New Mexico utility outside RTO or ISO seeks PURPA Section 210(m) exemption.

The Public Utility Regulatory Policies Act of 1978 (“PURPA”) imposes a must-purchase obligation on regulated utilities to buy electric energy from qualifying facilities, as defined under the act. In 2005, Congress enacted an exception to the purchase obligation under Section 210(m) of PURPA. Section 210(m) grants the Federal Energy Regulatory Commission (“FERC”) the authority to exempt an electric utility from its must-purchase obligation if QFs in the utilities territory have “nondiscriminatory access” to at least one of the following 1) an independently administered auction based wholesale electricity market and wholesale markets for long term electricity sales; or 2) interconnection and transmission service provided by a regional transmission entity and wholesale competitive markets with buyers other than the interconnected utility: or 3) a market that is demonstrably the same as options 1 or 2.

Only utilities that are located within a Regional Transmission Organization (RTO) or Independent System Operator (ISO) have been able to obtain a 210(m) exemption. However, the Public Service Company of New Mexico (“PNM”) has a pending petition before FERC for just such an exemption. See Application of Public Service Company of New Mexico for Relief from Mandatory Purchase Obligation, FERC Docket No. QM12-4-000 (June 15, 2012). PNM adjoins CAISO but is not itself within an RTO or an ISO.  PNM argues that QFs located within its service territory have nondiscriinatory access to wholesale competitive markets because QFs interconnected to PNM have access to the Four Corners hub, a collection of transmission facilities where several utilities buy and sell power, including utilities within the CAISO. PNM argues that access to the Four Corners hub is the equivalent of access to an RTO, ISO, or independent wholesale electricity market.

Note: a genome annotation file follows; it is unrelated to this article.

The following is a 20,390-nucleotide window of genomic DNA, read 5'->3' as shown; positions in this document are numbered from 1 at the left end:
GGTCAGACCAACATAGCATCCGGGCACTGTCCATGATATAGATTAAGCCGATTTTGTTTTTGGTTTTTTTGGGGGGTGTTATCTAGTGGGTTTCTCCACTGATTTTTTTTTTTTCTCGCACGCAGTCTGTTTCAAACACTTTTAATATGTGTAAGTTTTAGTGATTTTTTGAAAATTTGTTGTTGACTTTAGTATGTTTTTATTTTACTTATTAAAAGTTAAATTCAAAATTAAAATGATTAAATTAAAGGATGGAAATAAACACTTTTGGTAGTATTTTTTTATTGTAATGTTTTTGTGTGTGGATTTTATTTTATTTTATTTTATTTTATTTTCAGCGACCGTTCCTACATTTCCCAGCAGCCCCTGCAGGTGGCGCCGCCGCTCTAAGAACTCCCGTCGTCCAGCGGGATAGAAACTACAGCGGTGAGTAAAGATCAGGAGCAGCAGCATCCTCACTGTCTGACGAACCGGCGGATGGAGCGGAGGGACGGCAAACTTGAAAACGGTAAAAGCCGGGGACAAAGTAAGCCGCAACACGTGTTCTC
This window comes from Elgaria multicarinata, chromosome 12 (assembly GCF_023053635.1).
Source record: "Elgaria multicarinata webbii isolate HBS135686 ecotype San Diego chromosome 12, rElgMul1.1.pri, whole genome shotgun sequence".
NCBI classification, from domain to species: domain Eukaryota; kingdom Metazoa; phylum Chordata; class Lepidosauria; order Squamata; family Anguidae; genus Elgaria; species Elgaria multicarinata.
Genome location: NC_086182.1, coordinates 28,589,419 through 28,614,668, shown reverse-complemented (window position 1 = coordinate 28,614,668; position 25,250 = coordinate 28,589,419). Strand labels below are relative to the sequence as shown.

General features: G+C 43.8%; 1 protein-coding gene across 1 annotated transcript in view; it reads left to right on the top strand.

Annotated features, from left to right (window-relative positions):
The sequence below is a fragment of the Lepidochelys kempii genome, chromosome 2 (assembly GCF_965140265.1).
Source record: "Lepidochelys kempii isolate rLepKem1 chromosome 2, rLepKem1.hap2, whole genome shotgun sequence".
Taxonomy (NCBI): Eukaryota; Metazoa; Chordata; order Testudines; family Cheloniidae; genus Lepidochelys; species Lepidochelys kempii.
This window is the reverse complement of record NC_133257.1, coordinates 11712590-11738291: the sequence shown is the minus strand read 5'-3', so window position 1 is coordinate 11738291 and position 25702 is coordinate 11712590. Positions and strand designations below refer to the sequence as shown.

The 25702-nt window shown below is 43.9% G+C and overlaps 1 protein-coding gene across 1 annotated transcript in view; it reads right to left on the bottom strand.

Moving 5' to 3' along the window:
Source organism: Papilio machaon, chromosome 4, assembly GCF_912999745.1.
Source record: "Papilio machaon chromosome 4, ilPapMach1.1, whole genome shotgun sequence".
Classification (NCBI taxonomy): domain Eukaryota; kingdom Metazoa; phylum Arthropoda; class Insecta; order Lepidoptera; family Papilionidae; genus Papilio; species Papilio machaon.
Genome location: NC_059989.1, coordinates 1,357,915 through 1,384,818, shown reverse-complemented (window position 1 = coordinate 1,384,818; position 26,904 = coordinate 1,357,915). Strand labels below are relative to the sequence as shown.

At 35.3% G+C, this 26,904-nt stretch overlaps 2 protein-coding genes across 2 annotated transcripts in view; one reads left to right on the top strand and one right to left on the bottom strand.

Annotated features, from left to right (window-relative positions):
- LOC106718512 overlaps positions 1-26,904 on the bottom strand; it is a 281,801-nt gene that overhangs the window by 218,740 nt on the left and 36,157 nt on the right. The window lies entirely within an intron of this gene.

In response, a New Mexico QF, has intervened and protested PNM’s application arguing that the Four Corners hub fails to meet the requirement of providing QFs access to nondiscriminatory wholesale markets. See Motion for Leave to Intervene and Protest of Western Water and Production Limited, LLC (“WWP”), FERC Docket No. QM12-4-000 (July 13, 2012). WWP argues that the Four Corners hub is a “minor market of limited liquidity.” Furthermore, access to the larger markets such as CAISO are limited from the Four Corners hub because of limited transmission access. Id.

FERC’s decision could be important. Thus far, even large QFs have been able to sell under the PURPA must-buy obligation in regions lacking RTOs or ISOs. If PNM succeeds in its application, large QFs located in other parts of the country will be put on notice that their PURPA rights may be in jeopardy. FERC has not yet granted a 210(m) exemption with respect to QFs with a capacity of 20 MW or less.

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